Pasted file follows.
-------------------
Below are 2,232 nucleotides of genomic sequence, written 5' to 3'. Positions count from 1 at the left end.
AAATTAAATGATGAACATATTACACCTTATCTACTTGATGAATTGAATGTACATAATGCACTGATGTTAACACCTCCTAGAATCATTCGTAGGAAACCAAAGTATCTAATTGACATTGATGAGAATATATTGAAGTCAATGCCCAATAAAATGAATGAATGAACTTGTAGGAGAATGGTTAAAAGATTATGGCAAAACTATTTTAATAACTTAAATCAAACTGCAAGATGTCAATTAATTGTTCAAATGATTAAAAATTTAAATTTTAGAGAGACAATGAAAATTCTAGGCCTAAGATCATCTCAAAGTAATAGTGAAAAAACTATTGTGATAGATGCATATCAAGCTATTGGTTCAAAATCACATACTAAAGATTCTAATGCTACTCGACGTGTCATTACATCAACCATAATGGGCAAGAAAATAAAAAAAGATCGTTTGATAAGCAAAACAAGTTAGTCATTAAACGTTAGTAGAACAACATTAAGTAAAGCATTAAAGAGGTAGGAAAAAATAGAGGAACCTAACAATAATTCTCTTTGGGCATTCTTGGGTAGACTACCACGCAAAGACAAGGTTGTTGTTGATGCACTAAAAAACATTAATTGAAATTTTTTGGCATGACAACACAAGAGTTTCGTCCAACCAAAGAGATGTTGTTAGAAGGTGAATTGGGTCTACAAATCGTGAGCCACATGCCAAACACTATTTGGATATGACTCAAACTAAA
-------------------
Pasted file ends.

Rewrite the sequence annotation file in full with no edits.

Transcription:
Below are 2,232 nucleotides of genomic sequence, written 5' to 3'. Positions count from 1 at the left end.
AAATTAAATGATGAACATATTACACCTTATCTACTTGATGAATTGAATGTACATAATGCACTGATGTTAACACCTCCTAGAATCATTCGTAGGAAACCAAAGTATCTAATTGACATTGATGAGAATATATTGAAGTCAATGCCCAATAAAATGAATGAATGAACTTGTAGGAGAATGGTTAAAAGATTATGGCAAAACTATTTTAATAACTTAAATCAAACTGCAAGATGTCAATTAATTGTTCAAATGATTAAAAATTTAAATTTTAGAGAGACAATGAAAATTCTAGGCCTAAGATCATCTCAAAGTAATAGTGAAAAAACTATTGTGATAGATGCATATCAAGCTATTGGTTCAAAATCACATACTAAAGATTCTAATGCTACTCGACGTGTCATTACATCAACCATAATGGGCAAGAAAATAAAAAAAGATCGTTTGATAAGCAAAACAAGTTAGTCATTAAACGTTAGTAGAACAACATTAAGTAAAGCATTAAAGAGGTAGGAAAAAATAGAGGAACCTAACAATAATTCTCTTTGGGCATTCTTGGGTAGACTACCACGCAAAGACAAGGTTGTTGTTGATGCACTAAAAAACATTAATTGAAATTTTTTGGCATGACAACACAAGAGTTTCGTCCAACCAAAGAGATGTTGTTAGAAGGTGAATTGGGTCTACAAATCGTGAGCCACATGCCAAACACTATTTGGATATGACTCAAACTAAA